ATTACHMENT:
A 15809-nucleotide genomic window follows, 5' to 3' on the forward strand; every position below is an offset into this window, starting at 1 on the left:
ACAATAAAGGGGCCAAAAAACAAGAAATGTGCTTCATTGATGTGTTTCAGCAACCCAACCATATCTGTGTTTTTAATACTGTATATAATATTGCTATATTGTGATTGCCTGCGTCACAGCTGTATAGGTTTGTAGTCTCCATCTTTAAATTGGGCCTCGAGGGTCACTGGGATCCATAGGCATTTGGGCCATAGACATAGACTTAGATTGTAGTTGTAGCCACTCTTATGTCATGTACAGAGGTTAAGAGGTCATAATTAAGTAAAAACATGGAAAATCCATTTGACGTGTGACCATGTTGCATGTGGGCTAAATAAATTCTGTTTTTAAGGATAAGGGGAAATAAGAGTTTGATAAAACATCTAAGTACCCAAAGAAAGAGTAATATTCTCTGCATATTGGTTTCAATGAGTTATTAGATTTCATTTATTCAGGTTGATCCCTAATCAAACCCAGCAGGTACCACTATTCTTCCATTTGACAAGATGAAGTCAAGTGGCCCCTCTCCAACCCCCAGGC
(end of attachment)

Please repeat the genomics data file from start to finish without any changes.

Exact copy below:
A 15809-nucleotide genomic window follows, 5' to 3' on the forward strand; every position below is an offset into this window, starting at 1 on the left:
ACAATAAAGGGGCCAAAAAACAAGAAATGTGCTTCATTGATGTGTTTCAGCAACCCAACCATATCTGTGTTTTTAATACTGTATATAATATTGCTATATTGTGATTGCCTGCGTCACAGCTGTATAGGTTTGTAGTCTCCATCTTTAAATTGGGCCTCGAGGGTCACTGGGATCCATAGGCATTTGGGCCATAGACATAGACTTAGATTGTAGTTGTAGCCACTCTTATGTCATGTACAGAGGTTAAGAGGTCATAATTAAGTAAAAACATGGAAAATCCATTTGACGTGTGACCATGTTGCATGTGGGCTAAATAAATTCTGTTTTTAAGGATAAGGGGAAATAAGAGTTTGATAAAACATCTAAGTACCCAAAGAAAGAGTAATATTCTCTGCATATTGGTTTCAATGAGTTATTAGATTTCATTTATTCAGGTTGATCCCTAATCAAACCCAGCAGGTACCACTATTCTTCCATTTGACAAGATGAAGTCAAGTGGCCCCTCTCCAACCCCCAGGC